(Left)"Phiz" Browne, The Red-Nosed Man Discourseth, 1837. (Right) William Mulready, The Fight Interrupted, 1816.
Stiggins, while drunk, lectures Sam Weller, his father, and his father's wife on the evils of drunkenness. His numerous religious and moral references lead us to perceive him in the light of the preacher (Pickwick Papers, 728). [Click upon each image to obtain a larger version.]
The placement of the minister and his hearers is quite similar to Browne's, without the sarcastic overtones of the cartoon conveyed by the caricature-figures and allegedly inappropriate facial expressions.
The following two pictures exemplify a more common Victorian view of the clergy. The solitary portrait, rather than before their auditors, seems to have been the most widely used form for portraying people of great influence.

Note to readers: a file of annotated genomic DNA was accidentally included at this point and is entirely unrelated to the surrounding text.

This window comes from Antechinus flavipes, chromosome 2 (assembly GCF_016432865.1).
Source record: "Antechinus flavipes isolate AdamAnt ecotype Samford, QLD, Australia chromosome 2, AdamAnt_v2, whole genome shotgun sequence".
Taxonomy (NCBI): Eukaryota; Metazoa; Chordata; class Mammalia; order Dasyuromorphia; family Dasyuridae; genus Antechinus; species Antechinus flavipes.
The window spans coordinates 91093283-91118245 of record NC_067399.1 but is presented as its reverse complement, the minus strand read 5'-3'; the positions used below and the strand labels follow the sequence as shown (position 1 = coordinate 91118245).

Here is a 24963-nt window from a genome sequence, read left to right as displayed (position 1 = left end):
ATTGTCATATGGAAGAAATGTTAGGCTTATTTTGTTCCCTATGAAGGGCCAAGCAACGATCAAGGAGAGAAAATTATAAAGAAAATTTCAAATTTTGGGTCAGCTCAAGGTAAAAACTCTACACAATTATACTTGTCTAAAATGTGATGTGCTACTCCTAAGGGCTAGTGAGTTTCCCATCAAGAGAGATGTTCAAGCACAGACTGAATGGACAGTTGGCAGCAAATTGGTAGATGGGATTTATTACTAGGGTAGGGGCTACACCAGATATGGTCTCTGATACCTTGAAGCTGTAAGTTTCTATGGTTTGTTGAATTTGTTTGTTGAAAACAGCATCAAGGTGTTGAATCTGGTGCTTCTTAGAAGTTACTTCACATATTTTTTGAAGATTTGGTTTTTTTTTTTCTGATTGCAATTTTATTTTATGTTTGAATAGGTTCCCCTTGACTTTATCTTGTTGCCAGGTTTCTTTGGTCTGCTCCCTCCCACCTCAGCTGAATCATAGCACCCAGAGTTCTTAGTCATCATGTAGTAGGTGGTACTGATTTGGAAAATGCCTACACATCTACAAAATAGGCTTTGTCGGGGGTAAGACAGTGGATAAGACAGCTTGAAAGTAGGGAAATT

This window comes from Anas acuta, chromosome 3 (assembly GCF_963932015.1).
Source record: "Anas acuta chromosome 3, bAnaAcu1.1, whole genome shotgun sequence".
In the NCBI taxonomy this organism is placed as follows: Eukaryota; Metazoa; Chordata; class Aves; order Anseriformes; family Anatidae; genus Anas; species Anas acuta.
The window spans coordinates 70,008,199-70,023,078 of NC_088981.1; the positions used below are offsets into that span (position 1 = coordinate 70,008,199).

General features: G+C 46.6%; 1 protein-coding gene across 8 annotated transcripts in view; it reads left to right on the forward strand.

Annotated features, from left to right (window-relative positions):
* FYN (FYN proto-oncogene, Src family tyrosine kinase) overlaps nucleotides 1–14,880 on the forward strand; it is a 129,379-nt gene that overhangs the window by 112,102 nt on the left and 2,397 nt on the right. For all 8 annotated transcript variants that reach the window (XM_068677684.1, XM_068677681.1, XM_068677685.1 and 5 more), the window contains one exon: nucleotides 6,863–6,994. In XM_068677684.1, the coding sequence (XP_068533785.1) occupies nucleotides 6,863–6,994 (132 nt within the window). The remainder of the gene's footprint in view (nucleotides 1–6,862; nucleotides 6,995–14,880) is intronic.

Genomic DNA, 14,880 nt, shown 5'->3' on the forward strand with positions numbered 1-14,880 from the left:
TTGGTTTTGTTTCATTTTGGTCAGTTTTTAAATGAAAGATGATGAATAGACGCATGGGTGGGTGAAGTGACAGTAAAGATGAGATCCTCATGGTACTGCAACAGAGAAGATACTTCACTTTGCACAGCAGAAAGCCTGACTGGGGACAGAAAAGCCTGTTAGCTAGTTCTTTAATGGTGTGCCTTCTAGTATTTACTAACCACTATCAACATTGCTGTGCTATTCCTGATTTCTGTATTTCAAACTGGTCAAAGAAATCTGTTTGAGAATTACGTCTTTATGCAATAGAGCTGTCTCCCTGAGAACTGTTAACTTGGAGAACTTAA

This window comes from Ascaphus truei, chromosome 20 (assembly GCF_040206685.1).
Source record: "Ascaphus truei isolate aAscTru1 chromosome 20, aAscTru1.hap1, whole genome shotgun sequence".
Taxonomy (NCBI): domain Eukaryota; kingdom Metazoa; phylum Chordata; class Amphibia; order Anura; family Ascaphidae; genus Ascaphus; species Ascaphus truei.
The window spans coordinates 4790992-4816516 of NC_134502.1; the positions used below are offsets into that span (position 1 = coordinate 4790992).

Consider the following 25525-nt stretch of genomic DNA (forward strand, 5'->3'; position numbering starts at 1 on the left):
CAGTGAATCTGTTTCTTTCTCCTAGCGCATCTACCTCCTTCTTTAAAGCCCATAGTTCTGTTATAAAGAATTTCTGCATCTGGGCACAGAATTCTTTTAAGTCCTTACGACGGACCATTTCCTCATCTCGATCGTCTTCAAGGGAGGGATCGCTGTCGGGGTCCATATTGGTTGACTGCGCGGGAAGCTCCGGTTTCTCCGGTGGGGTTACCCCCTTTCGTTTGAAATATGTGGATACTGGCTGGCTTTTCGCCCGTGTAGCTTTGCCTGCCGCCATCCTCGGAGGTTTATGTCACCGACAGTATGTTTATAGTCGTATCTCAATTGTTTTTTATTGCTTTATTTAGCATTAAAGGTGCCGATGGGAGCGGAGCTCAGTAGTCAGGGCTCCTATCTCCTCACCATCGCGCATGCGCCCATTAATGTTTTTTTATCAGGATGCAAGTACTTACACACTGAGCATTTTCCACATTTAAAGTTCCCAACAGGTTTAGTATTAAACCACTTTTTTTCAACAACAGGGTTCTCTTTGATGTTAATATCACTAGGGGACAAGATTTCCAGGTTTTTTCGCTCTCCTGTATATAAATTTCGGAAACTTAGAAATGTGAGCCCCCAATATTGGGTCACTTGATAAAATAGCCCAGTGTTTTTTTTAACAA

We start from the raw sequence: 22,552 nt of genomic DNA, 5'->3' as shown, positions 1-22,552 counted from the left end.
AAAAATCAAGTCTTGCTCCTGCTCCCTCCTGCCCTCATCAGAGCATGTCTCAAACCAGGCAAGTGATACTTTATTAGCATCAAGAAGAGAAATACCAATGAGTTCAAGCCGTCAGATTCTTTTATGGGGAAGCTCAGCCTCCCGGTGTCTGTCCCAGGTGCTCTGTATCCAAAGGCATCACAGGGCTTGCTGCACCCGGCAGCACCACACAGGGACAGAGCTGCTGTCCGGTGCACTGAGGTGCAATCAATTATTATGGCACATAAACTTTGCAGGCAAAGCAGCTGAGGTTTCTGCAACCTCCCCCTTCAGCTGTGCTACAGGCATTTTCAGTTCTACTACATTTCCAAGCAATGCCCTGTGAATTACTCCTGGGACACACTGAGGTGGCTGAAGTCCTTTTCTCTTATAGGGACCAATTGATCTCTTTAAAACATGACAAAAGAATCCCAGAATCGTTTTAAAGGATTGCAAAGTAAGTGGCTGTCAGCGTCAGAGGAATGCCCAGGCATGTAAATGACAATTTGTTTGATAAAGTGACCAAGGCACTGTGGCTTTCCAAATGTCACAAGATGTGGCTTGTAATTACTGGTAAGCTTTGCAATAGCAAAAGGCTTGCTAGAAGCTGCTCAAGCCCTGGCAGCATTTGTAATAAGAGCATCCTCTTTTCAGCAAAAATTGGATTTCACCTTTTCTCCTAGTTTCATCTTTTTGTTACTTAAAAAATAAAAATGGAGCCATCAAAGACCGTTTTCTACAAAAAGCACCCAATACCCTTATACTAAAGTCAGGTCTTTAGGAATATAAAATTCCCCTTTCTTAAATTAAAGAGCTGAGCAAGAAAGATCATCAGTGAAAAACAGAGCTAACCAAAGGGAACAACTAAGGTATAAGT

(Left) Sir John Everett Millais, The Right Reverend James Fraser D.D., Lord Bishop of Manchester, 1880. (Right) W. Holman Hunt, New College Cloisters (Canon Jenkins), 1852.
Both portraits emphasize caring eyes and calm faces, in contrast to the demeanor we know of St. John Rivers in Jane Eyre. His voice is described as calm, but his language is "nervous." Jane goes on to say, "This grew to force — compressed, condensed, controlled...Throughout there was a strange bitterness; an absence of consolatory gentleness; stern allusions to Calvinistic doctrines...each reference sounded like a sentence pronounced for doom." Hardly similar images to those of the preachers whose portraits have been taken. This contrast leads us to believe that there is something lacking in this unloving minister, just as there is something lacking in the Pickwick's tipsy one, whose audience is even bored, not in awe as St. John's, or even respectful of his position, as the children are in The Fight Interrupted.
Last modified 1996
Last modified 8 June 2007